A few weeks ago, Epic announced that their incredibly popular Fortnite Battle Royale port on Android would be circumventing Google’s Play Store and posting their own installer. Unlike the iOS store, Android app developers can simply post their own installer to download if they want and avoid giving Google a cut of their revenue, though it limits their theoretical reach, unless you’re the biggest game in the world.
Now both Google and Epic are clashing over that decision and the security vulnerabilities inherent to it.
While the Google Play Store has received criticism for poor quality control over things like clones, by and large Google claims responsibility over making sure apps don’t contain malicious code. When installers are separate, like Epic is doing with Fortnite, that safety net is gone, and you both have to be sure that what you’re downloading is the Fortnite APK and that the installer’s permissions don’t leave holes for anything else to sneak through.
With Epic currently enjoying a relationship with Samsung over Fortnite coming with Samsung’s line of new Galaxy phones, Google discovered that this actually lead to a vulnerability. Dubbed a “man-in-the-disk” attack, the APK was vulnerable to other malicious programs coming in at the point of installation. ArsTechnica has a more technical breakdown, but basically the whole thing could be solved by using private internal storage.
Which Epic did in the very next update for the game, closing that particular vulnerability a day after Google filed the bug for the game. Per Google’s policy, when they discover a bug, they tell the app vendor (Epic) first, who has 90 days to fix it until Google releases it publicly. If the vendor fixes it before that, however, Google releases the information whenever they want. They aren’t bound to do so immediately, but certainly can.
In this case, Epic fixed it the day after being found, but asked Google to still hold back the announcement of the vulnerability for the full 90 days. Google did not comply, which Epic’s Tim Sweeney called “irresponsible” when we asked for comment.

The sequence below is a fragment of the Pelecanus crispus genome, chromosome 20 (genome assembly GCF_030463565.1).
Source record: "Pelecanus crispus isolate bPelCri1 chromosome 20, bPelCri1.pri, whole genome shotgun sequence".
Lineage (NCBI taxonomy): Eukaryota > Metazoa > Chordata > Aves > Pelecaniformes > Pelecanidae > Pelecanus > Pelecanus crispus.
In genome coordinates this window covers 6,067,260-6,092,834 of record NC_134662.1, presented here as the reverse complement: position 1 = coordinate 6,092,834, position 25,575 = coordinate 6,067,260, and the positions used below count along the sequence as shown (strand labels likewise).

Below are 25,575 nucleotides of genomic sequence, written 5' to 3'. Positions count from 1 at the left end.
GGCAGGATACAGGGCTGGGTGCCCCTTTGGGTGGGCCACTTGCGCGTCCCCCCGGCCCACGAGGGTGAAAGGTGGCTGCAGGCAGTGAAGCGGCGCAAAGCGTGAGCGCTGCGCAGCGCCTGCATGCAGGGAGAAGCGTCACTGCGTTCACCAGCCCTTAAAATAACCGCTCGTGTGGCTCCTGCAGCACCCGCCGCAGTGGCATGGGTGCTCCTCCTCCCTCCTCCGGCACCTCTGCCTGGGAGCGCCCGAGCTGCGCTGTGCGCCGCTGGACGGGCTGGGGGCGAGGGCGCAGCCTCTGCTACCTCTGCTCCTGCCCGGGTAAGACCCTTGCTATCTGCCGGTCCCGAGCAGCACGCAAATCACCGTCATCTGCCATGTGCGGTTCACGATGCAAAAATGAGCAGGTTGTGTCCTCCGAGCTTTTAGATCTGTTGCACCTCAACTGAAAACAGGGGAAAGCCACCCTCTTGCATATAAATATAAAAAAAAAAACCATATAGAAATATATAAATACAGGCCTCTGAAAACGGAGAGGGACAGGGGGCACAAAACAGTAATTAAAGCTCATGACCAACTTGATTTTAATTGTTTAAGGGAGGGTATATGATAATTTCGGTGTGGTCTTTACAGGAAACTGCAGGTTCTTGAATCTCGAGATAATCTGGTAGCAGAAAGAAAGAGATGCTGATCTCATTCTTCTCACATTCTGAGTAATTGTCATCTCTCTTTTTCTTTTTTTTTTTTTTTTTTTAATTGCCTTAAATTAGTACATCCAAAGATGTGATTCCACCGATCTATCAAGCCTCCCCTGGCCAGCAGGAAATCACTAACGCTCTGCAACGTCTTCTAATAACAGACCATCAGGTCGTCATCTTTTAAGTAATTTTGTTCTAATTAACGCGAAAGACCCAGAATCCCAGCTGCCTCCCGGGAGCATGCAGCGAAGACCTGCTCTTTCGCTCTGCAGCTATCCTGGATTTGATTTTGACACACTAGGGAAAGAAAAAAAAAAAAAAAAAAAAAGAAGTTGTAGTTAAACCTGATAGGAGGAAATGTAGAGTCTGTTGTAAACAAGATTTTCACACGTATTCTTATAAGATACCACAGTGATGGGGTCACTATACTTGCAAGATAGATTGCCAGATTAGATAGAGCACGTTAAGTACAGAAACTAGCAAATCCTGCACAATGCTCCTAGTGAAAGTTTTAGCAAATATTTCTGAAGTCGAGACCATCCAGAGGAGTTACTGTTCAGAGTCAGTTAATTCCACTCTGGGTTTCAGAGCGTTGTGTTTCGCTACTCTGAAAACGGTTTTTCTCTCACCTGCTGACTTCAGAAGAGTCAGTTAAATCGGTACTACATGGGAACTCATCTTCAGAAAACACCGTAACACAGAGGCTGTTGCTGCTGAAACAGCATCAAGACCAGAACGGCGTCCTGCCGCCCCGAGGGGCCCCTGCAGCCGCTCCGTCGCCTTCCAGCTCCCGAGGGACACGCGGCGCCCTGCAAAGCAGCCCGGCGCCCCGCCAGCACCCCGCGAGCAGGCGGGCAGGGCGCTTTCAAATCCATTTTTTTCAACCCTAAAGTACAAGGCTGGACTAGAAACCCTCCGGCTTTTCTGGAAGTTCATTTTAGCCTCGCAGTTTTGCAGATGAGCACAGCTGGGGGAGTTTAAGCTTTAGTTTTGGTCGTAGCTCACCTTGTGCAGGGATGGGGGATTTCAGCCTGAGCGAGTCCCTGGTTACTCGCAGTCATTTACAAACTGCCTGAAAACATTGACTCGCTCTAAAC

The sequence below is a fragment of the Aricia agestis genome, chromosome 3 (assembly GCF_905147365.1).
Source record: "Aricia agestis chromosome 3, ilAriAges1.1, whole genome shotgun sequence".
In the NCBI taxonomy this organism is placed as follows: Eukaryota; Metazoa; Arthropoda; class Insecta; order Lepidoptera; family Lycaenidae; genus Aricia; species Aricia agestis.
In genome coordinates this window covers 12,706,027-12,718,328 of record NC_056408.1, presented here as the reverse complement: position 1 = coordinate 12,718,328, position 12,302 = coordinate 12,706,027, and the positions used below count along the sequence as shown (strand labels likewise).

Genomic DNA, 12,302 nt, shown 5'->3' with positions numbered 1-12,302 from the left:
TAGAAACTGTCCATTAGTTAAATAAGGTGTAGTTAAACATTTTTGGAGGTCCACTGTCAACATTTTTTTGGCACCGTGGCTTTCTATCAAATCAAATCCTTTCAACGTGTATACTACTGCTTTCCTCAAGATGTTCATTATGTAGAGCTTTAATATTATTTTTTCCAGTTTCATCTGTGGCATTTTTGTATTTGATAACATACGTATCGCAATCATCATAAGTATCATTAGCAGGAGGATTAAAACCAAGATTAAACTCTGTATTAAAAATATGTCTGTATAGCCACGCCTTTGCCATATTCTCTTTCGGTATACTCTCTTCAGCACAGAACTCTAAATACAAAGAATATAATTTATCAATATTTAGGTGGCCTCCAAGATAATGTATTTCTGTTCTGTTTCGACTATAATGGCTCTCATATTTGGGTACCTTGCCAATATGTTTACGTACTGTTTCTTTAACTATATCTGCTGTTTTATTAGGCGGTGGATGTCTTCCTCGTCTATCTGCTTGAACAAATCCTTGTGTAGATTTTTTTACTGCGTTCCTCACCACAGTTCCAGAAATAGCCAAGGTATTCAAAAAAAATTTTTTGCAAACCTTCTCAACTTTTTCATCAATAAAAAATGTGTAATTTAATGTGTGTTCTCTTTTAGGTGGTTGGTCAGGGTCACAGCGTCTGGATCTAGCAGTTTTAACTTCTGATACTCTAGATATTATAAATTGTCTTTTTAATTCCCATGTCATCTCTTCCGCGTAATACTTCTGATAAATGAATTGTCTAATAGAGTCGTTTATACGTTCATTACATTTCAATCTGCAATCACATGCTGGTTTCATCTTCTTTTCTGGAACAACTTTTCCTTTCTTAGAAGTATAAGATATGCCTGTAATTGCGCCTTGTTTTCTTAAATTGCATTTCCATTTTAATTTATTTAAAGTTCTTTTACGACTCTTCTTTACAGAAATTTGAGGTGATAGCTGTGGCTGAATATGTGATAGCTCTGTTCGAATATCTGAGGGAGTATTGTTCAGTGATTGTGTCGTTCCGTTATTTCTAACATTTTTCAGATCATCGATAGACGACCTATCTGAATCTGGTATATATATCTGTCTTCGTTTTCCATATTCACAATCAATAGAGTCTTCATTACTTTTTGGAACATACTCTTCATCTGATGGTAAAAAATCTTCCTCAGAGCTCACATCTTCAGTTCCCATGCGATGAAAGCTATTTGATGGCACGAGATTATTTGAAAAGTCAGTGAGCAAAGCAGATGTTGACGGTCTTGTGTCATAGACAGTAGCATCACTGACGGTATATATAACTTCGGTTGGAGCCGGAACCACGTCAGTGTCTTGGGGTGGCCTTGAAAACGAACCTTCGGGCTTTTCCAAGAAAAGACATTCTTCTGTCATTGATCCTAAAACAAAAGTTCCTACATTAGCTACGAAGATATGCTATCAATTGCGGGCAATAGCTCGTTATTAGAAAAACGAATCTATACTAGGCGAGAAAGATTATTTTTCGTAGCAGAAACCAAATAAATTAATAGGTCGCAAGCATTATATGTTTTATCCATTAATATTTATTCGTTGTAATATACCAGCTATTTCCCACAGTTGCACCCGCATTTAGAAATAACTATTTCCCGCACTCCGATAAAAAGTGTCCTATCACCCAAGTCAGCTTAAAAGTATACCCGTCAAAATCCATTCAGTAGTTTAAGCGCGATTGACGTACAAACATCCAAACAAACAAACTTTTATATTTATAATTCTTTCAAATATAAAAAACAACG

“Epic genuinely appreciated Google’s effort to perform an in-depth security audit of Fortnite immediately following our release on Android, and share the results with Epic so we could speedily issue an update to fix the flaw they discovered,” Sweeney said. “However, it was irresponsible of Google to publicly disclose the technical details of the flaw so quickly, while many installations had not yet been updated and were still vulnerable.
“An Epic security engineer, at my urging, requested Google delay public disclosure for the typical 90 days to allow time for the update to be more widely installed,” Sweeney continued. “Google refused. You can read it all [here]. Google’s security analysis efforts are appreciated and benefit the Android platform, however a company as powerful as Google should practice more responsible disclosure timing than this, and not endanger users in the course of its counter-PR efforts against Epic’s distribution of Fortnite outside of Google Play.”
Both Google and Epic have strong vested interests in seeing this Google Play Store agnosticism succeed or fail. Google wants all app developers to work through the Google Play Store and give them a revenue share, especially a game like Fortnite which makes millions of dollars a day. Epic likely wants to prove that Google Play Store is unnecessary and does not want to give up 30% to Google Play store, so the idea that it’s dangerous to download Fortnite on its own is bad PR for Epic.
This likely isn’t the last shot across the bow for either company, but it should be interesting to see where it goes next.